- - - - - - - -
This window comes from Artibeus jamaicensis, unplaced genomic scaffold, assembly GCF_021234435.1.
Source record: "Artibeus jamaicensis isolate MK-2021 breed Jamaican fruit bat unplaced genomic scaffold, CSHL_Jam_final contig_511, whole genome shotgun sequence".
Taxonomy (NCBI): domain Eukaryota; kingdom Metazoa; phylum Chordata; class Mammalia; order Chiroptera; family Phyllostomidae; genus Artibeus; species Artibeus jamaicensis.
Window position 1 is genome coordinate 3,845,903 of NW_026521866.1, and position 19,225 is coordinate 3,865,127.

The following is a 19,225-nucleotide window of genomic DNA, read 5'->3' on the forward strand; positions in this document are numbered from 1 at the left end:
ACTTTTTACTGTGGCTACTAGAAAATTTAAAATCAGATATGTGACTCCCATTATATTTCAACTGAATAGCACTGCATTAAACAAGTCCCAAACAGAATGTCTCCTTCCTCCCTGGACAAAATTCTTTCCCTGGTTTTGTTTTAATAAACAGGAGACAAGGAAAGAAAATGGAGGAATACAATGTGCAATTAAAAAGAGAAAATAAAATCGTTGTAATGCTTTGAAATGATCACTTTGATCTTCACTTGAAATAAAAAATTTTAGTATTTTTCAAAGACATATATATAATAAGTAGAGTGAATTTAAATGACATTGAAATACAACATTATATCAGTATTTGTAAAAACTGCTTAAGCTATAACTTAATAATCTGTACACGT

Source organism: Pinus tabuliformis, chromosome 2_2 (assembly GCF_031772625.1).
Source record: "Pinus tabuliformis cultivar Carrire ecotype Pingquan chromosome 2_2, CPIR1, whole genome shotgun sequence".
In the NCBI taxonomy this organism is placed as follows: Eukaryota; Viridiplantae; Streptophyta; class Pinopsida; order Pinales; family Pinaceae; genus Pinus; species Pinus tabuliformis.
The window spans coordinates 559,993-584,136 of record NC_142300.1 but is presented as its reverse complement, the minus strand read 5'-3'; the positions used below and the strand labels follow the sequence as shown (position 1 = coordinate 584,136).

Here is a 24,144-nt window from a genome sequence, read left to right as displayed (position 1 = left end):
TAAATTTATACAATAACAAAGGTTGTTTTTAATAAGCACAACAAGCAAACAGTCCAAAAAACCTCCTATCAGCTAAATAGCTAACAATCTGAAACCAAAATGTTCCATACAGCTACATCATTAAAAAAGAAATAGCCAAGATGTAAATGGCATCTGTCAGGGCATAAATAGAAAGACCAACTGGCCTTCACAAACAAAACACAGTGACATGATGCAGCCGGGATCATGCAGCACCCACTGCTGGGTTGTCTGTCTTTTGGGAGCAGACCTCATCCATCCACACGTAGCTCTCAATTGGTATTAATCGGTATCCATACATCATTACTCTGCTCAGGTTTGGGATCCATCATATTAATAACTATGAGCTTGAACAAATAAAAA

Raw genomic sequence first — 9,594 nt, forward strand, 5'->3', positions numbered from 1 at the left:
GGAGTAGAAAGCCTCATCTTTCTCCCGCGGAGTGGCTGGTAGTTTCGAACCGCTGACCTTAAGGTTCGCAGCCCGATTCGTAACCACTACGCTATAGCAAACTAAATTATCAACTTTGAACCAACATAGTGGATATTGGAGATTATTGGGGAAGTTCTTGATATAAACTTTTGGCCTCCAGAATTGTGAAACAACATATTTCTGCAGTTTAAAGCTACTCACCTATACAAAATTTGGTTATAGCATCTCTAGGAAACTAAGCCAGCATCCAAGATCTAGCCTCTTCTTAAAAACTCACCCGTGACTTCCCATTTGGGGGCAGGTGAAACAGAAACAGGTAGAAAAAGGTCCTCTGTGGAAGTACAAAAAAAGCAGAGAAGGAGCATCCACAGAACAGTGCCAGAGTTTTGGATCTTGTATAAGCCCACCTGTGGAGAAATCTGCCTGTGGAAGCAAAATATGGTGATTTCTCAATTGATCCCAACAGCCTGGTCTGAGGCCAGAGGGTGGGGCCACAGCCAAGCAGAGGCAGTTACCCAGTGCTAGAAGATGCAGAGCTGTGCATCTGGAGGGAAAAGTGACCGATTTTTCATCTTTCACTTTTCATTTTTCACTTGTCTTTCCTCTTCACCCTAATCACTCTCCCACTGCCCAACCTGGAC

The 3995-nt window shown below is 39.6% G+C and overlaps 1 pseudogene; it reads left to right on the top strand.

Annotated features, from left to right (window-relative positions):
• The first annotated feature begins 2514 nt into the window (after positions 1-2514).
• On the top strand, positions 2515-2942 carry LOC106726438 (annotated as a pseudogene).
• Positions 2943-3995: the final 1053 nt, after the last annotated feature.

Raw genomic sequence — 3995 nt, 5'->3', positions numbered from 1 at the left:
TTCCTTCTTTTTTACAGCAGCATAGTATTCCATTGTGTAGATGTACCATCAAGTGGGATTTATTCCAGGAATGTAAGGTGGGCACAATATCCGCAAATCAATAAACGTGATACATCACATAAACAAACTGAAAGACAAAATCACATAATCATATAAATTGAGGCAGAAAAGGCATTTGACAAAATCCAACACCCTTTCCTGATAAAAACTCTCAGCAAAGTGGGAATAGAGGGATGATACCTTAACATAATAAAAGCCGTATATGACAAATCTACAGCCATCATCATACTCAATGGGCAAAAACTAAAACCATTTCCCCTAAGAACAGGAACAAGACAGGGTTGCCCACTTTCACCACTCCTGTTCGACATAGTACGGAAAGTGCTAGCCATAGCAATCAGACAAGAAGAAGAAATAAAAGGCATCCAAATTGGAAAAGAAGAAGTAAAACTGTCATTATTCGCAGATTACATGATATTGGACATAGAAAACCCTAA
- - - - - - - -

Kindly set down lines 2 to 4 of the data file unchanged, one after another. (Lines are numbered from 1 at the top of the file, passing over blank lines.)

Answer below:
Source record: "Artibeus jamaicensis isolate MK-2021 breed Jamaican fruit bat unplaced genomic scaffold, CSHL_Jam_final contig_511, whole genome shotgun sequence".
Taxonomy (NCBI): domain Eukaryota; kingdom Metazoa; phylum Chordata; class Mammalia; order Chiroptera; family Phyllostomidae; genus Artibeus; species Artibeus jamaicensis.
Window position 1 is genome coordinate 3,845,903 of NW_026521866.1, and position 19,225 is coordinate 3,865,127.